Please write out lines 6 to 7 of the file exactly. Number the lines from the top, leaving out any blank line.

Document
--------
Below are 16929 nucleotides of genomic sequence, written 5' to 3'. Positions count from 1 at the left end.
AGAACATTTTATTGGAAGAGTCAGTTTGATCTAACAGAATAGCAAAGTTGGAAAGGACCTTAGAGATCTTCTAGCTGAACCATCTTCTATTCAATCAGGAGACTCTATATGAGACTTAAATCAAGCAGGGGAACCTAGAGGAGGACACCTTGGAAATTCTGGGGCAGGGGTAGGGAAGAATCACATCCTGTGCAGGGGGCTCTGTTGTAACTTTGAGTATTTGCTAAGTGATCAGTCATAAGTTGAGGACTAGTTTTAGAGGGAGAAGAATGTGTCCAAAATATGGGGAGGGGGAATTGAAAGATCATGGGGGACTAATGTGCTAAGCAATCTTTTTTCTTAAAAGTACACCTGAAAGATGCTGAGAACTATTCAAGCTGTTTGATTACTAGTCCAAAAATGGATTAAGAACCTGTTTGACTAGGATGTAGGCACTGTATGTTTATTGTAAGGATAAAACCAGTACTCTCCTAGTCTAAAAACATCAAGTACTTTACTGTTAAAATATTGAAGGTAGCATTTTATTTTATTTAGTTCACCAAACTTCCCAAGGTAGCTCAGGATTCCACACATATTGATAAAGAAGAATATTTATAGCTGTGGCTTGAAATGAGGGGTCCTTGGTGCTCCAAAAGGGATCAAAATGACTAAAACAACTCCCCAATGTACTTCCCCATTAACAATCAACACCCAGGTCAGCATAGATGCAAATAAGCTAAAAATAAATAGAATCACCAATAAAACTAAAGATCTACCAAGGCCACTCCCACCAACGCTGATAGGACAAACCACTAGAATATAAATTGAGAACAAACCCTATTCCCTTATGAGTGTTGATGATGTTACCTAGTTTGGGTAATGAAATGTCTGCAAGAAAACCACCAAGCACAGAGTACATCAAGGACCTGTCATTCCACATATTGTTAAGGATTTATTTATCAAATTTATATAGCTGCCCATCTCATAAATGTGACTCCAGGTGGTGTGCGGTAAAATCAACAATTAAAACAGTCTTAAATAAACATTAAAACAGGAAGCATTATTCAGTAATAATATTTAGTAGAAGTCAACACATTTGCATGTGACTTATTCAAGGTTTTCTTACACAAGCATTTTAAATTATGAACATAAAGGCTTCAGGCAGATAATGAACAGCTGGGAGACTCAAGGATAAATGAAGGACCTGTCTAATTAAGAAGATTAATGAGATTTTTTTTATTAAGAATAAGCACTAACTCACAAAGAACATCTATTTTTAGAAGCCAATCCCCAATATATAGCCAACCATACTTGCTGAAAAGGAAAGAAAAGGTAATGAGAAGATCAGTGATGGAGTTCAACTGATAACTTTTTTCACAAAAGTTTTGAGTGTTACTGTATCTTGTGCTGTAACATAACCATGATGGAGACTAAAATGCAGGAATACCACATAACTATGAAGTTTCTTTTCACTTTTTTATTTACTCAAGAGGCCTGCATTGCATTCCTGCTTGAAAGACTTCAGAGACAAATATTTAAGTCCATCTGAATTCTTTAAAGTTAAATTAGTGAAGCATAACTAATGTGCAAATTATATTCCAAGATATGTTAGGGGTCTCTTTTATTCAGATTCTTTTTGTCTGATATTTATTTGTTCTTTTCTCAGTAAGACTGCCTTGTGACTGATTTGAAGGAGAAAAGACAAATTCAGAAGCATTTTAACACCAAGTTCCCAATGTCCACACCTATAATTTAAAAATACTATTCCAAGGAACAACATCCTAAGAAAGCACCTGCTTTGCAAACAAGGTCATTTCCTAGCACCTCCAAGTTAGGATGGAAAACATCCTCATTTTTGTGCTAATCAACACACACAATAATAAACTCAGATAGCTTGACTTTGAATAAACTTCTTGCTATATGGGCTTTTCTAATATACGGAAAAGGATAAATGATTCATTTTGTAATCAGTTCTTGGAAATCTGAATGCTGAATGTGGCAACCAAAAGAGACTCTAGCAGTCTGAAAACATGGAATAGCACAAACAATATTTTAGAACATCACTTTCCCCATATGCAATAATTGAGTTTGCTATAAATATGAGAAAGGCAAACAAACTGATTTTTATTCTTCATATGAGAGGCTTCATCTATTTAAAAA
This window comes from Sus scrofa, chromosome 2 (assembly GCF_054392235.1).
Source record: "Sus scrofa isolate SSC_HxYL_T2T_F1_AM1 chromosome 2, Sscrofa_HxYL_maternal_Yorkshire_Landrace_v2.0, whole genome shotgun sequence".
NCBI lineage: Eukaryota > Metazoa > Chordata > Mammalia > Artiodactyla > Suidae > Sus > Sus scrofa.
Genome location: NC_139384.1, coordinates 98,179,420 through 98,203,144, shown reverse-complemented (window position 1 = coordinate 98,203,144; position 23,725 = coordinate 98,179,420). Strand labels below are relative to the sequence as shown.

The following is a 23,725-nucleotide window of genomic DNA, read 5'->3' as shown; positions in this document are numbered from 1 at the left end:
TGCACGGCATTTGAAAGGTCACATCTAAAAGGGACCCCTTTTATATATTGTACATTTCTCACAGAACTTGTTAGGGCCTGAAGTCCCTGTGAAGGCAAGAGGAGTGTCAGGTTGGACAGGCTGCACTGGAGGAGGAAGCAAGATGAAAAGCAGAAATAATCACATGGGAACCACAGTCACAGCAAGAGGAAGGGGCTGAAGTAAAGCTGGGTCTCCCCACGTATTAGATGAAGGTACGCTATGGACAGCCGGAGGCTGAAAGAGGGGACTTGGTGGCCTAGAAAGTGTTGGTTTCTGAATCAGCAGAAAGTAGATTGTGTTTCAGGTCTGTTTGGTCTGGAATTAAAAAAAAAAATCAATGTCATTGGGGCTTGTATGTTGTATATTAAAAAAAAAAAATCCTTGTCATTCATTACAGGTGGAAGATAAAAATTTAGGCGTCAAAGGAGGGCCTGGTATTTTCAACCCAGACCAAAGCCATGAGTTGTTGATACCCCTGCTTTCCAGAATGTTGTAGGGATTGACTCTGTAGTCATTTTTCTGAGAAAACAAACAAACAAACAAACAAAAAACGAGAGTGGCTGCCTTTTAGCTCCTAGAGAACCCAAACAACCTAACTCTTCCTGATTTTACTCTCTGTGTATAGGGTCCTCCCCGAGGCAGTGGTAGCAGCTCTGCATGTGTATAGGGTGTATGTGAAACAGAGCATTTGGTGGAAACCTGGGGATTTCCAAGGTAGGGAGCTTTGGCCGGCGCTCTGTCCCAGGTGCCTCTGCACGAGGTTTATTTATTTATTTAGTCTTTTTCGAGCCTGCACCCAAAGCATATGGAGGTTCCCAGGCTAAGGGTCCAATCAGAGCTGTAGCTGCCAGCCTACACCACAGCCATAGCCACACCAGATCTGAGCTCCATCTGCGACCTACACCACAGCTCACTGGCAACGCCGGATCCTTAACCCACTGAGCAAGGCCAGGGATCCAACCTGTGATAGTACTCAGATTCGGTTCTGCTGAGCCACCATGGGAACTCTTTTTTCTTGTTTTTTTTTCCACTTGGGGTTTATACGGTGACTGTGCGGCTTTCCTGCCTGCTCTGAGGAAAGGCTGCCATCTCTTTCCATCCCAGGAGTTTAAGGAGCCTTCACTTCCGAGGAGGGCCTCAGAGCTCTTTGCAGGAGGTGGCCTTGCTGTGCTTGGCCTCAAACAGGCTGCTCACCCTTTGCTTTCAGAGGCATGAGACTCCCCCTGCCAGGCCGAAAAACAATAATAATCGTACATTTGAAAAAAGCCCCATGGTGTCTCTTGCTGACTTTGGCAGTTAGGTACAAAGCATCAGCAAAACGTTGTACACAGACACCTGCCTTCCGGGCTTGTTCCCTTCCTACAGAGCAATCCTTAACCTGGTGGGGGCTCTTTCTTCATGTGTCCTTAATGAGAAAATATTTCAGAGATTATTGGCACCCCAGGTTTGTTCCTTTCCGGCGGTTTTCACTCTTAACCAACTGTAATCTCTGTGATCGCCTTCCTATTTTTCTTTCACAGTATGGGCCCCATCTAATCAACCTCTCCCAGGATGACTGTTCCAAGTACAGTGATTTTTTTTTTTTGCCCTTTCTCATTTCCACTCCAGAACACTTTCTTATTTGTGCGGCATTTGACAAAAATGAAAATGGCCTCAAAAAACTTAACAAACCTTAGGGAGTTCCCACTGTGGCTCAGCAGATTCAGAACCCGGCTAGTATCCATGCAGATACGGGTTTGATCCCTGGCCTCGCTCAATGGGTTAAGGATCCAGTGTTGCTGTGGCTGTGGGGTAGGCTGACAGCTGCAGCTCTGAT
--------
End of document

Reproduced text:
Genome location: NC_139384.1, coordinates 98,179,420 through 98,203,144, shown reverse-complemented (window position 1 = coordinate 98,203,144; position 23,725 = coordinate 98,179,420). Strand labels below are relative to the sequence as shown.

The following is a 23,725-nucleotide window of genomic DNA, read 5'->3' as shown; positions in this document are numbered from 1 at the left end: